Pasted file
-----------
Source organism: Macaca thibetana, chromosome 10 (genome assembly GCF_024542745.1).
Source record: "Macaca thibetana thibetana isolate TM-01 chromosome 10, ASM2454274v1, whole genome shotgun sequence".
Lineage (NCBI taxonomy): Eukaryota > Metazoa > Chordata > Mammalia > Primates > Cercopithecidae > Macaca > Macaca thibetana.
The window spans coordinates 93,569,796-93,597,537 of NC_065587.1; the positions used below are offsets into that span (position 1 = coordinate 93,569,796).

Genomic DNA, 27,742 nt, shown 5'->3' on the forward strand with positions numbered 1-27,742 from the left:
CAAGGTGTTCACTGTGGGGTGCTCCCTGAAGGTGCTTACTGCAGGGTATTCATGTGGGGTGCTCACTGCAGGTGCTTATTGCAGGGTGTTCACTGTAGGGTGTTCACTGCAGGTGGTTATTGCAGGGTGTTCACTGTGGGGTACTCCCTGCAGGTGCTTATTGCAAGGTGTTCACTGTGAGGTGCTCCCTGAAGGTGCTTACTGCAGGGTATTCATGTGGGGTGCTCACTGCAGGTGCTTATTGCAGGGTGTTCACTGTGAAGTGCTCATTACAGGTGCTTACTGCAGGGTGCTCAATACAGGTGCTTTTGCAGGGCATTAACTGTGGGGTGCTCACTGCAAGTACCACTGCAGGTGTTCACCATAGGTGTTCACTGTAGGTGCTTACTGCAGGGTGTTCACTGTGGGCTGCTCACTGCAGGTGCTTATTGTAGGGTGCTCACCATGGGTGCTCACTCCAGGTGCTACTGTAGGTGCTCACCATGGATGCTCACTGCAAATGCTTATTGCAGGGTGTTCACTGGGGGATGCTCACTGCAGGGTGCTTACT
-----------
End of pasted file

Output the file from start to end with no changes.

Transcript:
Source organism: Macaca thibetana, chromosome 10 (genome assembly GCF_024542745.1).
Source record: "Macaca thibetana thibetana isolate TM-01 chromosome 10, ASM2454274v1, whole genome shotgun sequence".
Lineage (NCBI taxonomy): Eukaryota > Metazoa > Chordata > Mammalia > Primates > Cercopithecidae > Macaca > Macaca thibetana.
The window spans coordinates 93,569,796-93,597,537 of NC_065587.1; the positions used below are offsets into that span (position 1 = coordinate 93,569,796).

Genomic DNA, 27,742 nt, shown 5'->3' on the forward strand with positions numbered 1-27,742 from the left:
CAAGGTGTTCACTGTGGGGTGCTCCCTGAAGGTGCTTACTGCAGGGTATTCATGTGGGGTGCTCACTGCAGGTGCTTATTGCAGGGTGTTCACTGTAGGGTGTTCACTGCAGGTGGTTATTGCAGGGTGTTCACTGTGGGGTACTCCCTGCAGGTGCTTATTGCAAGGTGTTCACTGTGAGGTGCTCCCTGAAGGTGCTTACTGCAGGGTATTCATGTGGGGTGCTCACTGCAGGTGCTTATTGCAGGGTGTTCACTGTGAAGTGCTCATTACAGGTGCTTACTGCAGGGTGCTCAATACAGGTGCTTTTGCAGGGCATTAACTGTGGGGTGCTCACTGCAAGTACCACTGCAGGTGTTCACCATAGGTGTTCACTGTAGGTGCTTACTGCAGGGTGTTCACTGTGGGCTGCTCACTGCAGGTGCTTATTGTAGGGTGCTCACCATGGGTGCTCACTCCAGGTGCTACTGTAGGTGCTCACCATGGATGCTCACTGCAAATGCTTATTGCAGGGTGTTCACTGGGGGATGCTCACTGCAGGGTGCTTACT